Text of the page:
GL1000 forks are notorious for stiction…especially if you use inferior, aftermarket fork seals. A bigger problem: careless re-assembly of front end components that can introduce additional stiction. The typical scenario is putting some “bind” into the forks by the manner in which the front axle is secured on the left side. This often happens after front tire work by sloppy mechanics. The GL1000 is very sensitive to this detail!
Here’s how to remedy. Keep in mind that the sequence and order of this procedure is very critical:
1. Start with the bike on a level concrete floor on the centerstand. Put a small floor jack under the front of the engine (with a very thin board to protect the engine). Jack up the bike just enough so that the weight is off the front tire. Warning: jacking beyond the point that the rear tire contacts the ground will lever the bike off the centerstand and cause a nasty spill.
2. For extra safety, run 2 tie-down straps down from the ceiling to the handlebars.
3. Loosen all of the following in this order but do not remove:
• Left side, front axle cap pinch nuts (left as viewed by the rider). There are 4 of these. Make sure you’ve loosened these 4 nuts enough so that pressure is off the retainer and the left fork lower (“slider”) is free to “float” relative to the axle. Test to make sure the slider can move side-to-side relative to the axle.
• All 6 of the bolts that secure the fender
• Top fork stanchion Allen bolts (secure the fork tubes to the upper triple clamp).
• Fork caps (just loosen slightly)
• Lower fork stanchion attach bolts (secure the fork tubes to the lower triple clamp).
4. Next, remove the fork caps to relieve the pressure from the fork springs.
5. Carefully lower the front of the bike with the jack until the fork is fully compressed. Be sure you have enough slack in the safety tie-downs to allow full compression. As the front end is lowered, carefully observe the action of the brake hoses and speedo cable to make sure they are not put into jeopardy by this extreme compression.
6. Tap the lower and upper triple clamps (stanchions) in several spots with a soft mallet.
7. Carefully tighten all of the fasteners in the following order. Very important: be sure the fork tubes are at the same relative height inside the triple clamps. Normally, they should be flush with the top of the upper triple clamp.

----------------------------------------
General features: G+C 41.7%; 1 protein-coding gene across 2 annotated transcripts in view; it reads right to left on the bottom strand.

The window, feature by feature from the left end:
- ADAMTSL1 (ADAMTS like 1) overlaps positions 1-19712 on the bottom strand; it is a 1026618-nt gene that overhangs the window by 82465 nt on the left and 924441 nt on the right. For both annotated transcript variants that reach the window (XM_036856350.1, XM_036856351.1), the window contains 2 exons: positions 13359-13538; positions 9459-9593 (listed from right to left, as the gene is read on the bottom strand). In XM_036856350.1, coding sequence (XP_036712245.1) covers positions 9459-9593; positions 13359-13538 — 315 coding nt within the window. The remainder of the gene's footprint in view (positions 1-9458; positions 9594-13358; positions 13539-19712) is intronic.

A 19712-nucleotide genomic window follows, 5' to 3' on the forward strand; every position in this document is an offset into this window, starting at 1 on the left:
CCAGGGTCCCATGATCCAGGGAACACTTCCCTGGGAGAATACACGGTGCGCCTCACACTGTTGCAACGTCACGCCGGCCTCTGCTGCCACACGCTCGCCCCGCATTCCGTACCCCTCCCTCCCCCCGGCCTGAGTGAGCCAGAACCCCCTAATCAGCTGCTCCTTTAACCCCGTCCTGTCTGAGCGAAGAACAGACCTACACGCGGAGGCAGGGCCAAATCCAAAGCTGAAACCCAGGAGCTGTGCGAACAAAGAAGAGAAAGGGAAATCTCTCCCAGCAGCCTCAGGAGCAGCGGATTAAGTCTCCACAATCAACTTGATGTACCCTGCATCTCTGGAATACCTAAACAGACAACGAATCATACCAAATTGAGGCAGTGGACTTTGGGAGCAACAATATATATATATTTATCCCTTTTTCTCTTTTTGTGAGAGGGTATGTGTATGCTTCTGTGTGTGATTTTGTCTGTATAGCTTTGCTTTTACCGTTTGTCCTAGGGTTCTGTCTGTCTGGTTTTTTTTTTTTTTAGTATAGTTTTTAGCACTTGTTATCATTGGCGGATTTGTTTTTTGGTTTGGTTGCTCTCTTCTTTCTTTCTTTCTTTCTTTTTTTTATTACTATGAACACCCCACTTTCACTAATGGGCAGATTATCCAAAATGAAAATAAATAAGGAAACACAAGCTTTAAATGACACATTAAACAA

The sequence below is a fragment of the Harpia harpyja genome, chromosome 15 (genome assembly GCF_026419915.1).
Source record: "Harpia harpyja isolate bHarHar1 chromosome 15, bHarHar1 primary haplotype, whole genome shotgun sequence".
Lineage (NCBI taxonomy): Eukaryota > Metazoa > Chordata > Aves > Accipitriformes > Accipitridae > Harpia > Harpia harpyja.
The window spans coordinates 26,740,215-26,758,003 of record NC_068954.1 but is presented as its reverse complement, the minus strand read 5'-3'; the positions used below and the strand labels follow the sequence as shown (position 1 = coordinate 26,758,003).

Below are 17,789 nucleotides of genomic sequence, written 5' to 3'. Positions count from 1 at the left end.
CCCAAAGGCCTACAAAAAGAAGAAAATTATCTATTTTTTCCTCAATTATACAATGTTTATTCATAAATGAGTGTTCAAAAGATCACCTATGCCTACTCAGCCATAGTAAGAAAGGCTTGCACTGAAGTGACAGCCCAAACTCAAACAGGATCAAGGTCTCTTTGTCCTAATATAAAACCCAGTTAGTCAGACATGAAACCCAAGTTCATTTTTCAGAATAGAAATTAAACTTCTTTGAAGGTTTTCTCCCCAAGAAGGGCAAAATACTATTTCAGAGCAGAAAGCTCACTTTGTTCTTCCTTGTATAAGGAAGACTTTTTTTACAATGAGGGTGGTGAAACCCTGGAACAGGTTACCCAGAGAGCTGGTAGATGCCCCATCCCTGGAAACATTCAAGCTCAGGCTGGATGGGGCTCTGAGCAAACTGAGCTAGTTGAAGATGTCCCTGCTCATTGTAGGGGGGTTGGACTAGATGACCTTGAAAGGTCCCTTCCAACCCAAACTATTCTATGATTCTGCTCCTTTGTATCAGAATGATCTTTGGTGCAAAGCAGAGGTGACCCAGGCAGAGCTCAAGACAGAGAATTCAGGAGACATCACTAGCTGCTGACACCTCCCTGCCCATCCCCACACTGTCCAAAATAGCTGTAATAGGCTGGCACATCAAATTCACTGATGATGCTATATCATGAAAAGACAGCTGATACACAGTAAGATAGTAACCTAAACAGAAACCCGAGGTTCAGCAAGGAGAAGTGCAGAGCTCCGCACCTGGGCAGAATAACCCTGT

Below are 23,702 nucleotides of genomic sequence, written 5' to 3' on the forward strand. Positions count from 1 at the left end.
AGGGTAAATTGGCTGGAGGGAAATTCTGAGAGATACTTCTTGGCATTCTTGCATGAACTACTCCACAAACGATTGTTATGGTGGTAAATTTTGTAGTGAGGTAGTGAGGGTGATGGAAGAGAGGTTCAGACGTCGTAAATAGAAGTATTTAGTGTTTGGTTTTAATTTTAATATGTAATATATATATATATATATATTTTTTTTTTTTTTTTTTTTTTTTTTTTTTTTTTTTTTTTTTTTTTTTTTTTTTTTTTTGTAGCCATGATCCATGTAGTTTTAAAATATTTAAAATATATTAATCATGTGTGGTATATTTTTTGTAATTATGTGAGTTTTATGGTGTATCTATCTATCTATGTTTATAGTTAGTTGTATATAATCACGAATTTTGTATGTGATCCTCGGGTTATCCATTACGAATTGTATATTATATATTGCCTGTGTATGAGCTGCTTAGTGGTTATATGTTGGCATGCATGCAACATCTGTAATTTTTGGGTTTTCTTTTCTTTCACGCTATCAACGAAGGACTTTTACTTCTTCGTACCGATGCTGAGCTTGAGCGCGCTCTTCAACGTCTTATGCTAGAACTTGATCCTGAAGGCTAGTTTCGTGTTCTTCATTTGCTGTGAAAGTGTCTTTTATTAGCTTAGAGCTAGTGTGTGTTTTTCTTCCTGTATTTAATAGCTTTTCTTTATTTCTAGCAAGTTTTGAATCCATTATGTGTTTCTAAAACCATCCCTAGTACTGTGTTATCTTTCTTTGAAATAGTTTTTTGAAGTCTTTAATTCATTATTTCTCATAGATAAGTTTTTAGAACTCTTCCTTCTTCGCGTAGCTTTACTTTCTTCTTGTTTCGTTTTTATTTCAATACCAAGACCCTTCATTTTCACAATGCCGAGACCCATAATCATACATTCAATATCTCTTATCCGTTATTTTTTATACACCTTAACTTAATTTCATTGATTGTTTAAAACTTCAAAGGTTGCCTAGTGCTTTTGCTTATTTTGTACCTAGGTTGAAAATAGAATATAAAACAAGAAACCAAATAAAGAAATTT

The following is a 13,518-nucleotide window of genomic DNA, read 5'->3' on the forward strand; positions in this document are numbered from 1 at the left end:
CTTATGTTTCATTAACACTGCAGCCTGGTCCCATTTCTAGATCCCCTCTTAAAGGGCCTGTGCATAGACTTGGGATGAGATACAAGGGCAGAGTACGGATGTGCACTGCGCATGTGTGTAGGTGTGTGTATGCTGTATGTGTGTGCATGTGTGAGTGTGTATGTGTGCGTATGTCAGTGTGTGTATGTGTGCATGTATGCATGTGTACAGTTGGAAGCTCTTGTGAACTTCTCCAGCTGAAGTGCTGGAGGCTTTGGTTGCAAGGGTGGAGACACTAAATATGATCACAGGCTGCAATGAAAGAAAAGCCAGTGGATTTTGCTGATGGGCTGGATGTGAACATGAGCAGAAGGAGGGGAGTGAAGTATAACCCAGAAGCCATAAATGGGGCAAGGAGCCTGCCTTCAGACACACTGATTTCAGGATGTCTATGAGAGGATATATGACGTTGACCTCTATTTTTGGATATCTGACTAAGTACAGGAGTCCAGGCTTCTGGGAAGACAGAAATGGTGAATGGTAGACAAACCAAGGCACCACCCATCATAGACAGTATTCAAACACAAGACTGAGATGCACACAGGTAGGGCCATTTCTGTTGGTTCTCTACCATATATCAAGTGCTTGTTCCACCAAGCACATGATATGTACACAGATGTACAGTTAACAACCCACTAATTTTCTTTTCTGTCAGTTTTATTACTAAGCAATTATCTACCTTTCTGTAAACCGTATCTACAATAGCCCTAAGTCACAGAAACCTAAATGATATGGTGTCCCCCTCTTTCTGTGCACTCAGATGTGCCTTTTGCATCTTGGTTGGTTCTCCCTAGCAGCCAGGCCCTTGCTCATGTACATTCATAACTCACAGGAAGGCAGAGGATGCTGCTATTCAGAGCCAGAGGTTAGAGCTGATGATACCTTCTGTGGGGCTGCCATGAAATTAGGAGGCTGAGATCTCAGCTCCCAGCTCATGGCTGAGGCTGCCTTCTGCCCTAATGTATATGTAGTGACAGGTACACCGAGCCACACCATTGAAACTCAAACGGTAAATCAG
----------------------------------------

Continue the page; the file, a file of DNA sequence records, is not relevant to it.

• Lower triple clamp pinch bolts
• Top triple clamp pinch bolts
• Left side axle pinch nuts
• Fender attach bolts.
8. This is a good time to make sure your fork oil is at the correct level. With the fork fully compressed and the fork springs removed, I run 160mm of free air space above the oil. This is a more accurate level of filling the forks than the factory suggests in the manual. Their method is approximately 6 oz when you drain the forks… 6.8 oz when you do a complete overhaul.
9. Raise the bike and replace the front springs. Loosen the top triple clamp pinch bolts again to reinsert and tighten the fork caps. Re-tighten the top pinch bolts.
10. Critical: Make sure you have adequate clearance on either side of the left front brake rotor relative to the caliper hanger. Adjust the axle as necessary for adequate rotor clearance. If adjustment is necessary, make the smallest possible adjustment. There is a feeler gauge in the OEM toolkit for measuring this clearance.
11. Road test.
12. Make a careful mental note of the positioning of the left front axle attachment, make a mark or take a close-up picture for future reference.
Again, the sequence and order of this simple procedure is the key to getting results.
Other Fork Issues:
I generally use ordinary Dextron ATF in the front forks. I’ve experimented with specialty fork fluids, and have found them hardly worth the bother. But, going to a lighter viscosity fork oil (like BelRay 5W) will slightly improve stiction on some GL1000s.
Front Fork Fluid Capacity:
• When merely draining and replacing fluid: put 5.8 – 6.1 oz in each fork tube (170 – 183 cc)
• When rebuilding (completely dry internals) use 6.6 – 6.9 oz in each fork tube (195 -205 cc)
• With the forks off the bike, fully compressed and the fork springs removed, I run 160mm of free air space above the oil. Note that getting full compression is not possible with the wheel/fender installed on the bike.
Using “extra” fork fluid to “improve” dampening won’t help handling, but it will put extra stress on your fork seals.
Use Honda’s method (above) if you have any doubt about my method. Here’s why from a customer report:
“Thank you for your response. I happen to have a spare fork and measured 26.1 cm from the top of the stantion to the top of the slider when fully compressed. I then tried to fully compress the forks on my bike with the front wheel installed and the measurement was a bit over 30cm. I should have better heeded your warning and filled the forks when they were off the bike. Since I don’t want to pull the forks off again now, I guess I’ll drain the fluid and measure according to Honda’s procedure.”
Critical: Polish the upper fork tubes carefully (the entire portion that travels through the seals) to remove any nicks and burrs. Imperfections will drastically shorten seal like. I use crocus cloth lubricated with WD-40. Wash with warm soapy water to remove any grit from the polishing process. Dry thoroughly. Keep the fork tubes clean at all times. Dried residue from dead insects will shorten seal life. Consider fork gaitors or guards if you are a high mileage rider.
The front forks on GL1000s are a weak link in the design. The tubes are undersized for the task and the damping is primitive. There’s no real adjustment capabilities. Plus, the slider bushings are a non-replaceable design.
Having said that, here’s some additional advice to make them bit more tolerable: Shocking Revelations